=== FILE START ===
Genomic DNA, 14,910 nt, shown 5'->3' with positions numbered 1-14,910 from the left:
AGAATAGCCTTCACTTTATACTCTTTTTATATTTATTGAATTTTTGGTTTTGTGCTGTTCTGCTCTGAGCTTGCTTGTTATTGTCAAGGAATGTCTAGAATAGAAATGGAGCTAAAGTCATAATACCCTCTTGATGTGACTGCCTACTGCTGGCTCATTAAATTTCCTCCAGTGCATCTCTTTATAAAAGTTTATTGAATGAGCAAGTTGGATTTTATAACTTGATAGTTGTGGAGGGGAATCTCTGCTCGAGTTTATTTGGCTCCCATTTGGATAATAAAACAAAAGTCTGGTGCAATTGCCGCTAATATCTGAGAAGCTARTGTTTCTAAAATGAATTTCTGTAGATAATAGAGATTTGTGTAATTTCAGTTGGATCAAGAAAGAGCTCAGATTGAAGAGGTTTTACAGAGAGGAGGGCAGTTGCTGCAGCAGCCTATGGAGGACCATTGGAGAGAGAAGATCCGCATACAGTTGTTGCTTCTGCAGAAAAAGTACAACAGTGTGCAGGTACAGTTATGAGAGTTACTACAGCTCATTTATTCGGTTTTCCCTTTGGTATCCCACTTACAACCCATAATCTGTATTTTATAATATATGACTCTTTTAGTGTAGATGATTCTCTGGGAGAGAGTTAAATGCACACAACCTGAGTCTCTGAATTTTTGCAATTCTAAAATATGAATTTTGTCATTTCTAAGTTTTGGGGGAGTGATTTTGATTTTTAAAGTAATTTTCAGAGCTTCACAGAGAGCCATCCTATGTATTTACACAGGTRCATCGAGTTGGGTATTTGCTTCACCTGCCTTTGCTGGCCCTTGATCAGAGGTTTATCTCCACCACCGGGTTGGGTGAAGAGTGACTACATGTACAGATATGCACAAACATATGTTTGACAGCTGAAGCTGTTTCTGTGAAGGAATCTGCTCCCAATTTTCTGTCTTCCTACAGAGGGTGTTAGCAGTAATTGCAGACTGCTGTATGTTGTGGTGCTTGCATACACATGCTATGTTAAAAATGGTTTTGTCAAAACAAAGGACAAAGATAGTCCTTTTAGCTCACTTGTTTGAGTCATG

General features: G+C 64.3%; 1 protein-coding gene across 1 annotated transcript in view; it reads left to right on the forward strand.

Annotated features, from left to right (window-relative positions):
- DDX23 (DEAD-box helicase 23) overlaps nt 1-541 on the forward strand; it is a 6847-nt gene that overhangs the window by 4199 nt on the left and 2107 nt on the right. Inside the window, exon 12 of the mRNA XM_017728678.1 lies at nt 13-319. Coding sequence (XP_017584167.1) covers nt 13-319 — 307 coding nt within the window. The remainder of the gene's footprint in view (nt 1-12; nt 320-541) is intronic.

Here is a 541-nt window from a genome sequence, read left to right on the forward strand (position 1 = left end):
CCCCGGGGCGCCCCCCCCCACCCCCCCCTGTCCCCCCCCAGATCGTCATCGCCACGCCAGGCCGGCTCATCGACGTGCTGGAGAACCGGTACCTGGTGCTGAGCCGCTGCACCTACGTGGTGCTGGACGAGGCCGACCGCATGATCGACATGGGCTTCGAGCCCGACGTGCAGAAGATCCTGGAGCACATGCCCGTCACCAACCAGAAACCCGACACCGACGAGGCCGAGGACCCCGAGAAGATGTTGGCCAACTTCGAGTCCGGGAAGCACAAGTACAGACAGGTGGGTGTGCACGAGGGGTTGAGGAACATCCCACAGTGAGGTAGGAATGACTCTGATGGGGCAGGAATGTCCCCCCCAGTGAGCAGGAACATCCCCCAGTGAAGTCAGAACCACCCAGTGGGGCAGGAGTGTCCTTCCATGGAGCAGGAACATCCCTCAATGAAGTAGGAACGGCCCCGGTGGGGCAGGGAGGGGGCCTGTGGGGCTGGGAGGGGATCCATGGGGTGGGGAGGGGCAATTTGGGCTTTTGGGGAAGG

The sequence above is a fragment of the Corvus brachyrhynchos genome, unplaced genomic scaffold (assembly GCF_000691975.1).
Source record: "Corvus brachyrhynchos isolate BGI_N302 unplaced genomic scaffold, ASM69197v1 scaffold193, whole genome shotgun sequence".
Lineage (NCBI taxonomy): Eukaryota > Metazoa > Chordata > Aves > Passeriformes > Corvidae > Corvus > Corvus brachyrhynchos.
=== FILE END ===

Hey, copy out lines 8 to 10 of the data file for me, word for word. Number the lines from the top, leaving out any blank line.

The sequence above is a fragment of the Corvus brachyrhynchos genome, unplaced genomic scaffold (assembly GCF_000691975.1).
Source record: "Corvus brachyrhynchos isolate BGI_N302 unplaced genomic scaffold, ASM69197v1 scaffold193, whole genome shotgun sequence".
Lineage (NCBI taxonomy): Eukaryota > Metazoa > Chordata > Aves > Passeriformes > Corvidae > Corvus > Corvus brachyrhynchos.